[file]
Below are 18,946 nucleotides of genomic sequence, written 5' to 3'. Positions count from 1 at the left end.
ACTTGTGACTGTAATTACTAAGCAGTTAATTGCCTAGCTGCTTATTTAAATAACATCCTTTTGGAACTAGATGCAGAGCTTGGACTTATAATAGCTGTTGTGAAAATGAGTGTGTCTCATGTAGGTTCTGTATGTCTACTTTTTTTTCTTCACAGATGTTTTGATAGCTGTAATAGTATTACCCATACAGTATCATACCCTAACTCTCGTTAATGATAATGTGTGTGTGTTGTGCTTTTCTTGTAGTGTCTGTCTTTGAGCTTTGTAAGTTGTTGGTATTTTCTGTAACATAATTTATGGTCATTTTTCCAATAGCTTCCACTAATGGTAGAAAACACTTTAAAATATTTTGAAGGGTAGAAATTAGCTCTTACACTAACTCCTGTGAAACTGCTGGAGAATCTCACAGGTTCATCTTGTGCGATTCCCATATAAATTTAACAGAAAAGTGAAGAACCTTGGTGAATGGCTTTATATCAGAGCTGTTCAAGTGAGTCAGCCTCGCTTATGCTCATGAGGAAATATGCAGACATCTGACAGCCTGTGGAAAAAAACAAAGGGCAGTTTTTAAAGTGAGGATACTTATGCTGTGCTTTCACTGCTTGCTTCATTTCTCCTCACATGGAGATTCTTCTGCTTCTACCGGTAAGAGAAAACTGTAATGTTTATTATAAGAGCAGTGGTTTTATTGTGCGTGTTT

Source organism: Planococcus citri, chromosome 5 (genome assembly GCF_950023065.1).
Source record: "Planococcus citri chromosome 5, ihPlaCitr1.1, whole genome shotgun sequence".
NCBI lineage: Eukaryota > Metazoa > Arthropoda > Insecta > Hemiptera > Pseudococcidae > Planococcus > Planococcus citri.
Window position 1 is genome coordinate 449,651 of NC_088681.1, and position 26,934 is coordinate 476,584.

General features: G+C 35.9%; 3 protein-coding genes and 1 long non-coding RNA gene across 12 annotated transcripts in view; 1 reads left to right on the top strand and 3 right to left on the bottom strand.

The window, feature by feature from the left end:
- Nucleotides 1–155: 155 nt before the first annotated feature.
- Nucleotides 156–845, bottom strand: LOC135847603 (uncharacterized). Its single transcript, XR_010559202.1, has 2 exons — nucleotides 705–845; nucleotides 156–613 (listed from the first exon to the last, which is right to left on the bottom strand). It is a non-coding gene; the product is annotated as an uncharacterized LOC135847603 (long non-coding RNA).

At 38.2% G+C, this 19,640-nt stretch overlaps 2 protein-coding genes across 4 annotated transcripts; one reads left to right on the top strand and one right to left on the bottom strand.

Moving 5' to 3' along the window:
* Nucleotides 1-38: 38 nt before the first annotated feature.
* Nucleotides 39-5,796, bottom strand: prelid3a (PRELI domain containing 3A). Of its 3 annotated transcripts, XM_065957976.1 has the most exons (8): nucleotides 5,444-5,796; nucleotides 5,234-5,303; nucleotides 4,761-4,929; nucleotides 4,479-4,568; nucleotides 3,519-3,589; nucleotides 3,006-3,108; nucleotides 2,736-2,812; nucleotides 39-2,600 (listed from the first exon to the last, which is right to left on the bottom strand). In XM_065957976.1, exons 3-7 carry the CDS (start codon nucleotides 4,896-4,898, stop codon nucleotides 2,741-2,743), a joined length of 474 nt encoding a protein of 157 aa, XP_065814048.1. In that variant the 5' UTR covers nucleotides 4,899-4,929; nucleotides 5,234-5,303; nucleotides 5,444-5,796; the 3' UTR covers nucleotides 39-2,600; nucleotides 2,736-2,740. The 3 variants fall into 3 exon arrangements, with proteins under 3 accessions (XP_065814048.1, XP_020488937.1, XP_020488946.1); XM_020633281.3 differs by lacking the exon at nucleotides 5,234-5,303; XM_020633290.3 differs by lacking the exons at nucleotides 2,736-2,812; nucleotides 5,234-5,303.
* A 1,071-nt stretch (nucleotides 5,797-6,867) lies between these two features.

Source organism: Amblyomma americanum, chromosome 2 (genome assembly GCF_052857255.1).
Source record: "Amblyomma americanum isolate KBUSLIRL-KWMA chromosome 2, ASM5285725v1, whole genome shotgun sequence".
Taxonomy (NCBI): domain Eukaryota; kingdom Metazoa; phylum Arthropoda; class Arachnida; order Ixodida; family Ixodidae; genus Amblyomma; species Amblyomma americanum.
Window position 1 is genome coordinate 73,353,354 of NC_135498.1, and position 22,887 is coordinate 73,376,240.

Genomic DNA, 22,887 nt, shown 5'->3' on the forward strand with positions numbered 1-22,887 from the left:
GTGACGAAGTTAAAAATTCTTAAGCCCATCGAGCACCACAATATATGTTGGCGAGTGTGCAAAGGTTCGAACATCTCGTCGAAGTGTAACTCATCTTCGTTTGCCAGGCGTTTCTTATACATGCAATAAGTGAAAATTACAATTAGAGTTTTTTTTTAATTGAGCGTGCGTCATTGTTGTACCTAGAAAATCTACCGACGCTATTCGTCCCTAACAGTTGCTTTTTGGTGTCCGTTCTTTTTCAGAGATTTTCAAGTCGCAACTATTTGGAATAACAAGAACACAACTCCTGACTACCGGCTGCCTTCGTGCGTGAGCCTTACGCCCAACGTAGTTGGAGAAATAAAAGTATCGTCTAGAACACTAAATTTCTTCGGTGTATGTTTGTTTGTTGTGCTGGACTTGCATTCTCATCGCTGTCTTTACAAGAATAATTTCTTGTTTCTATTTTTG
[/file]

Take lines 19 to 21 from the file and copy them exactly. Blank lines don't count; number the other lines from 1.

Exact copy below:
Window position 1 is genome coordinate 73,353,354 of NC_135498.1, and position 22,887 is coordinate 73,376,240.

Genomic DNA, 22,887 nt, shown 5'->3' on the forward strand with positions numbered 1-22,887 from the left:
GTGACGAAGTTAAAAATTCTTAAGCCCATCGAGCACCACAATATATGTTGGCGAGTGTGCAAAGGTTCGAACATCTCGTCGAAGTGTAACTCATCTTCGTTTGCCAGGCGTTTCTTATACATGCAATAAGTGAAAATTACAATTAGAGTTTTTTTTTAATTGAGCGTGCGTCATTGTTGTACCTAGAAAATCTACCGACGCTATTCGTCCCTAACAGTTGCTTTTTGGTGTCCGTTCTTTTTCAGAGATTTTCAAGTCGCAACTATTTGGAATAACAAGAACACAACTCCTGACTACCGGCTGCCTTCGTGCGTGAGCCTTACGCCCAACGTAGTTGGAGAAATAAAAGTATCGTCTAGAACACTAAATTTCTTCGGTGTATGTTTGTTTGTTGTGCTGGACTTGCATTCTCATCGCTGTCTTTACAAGAATAATTTCTTGTTTCTATTTTTG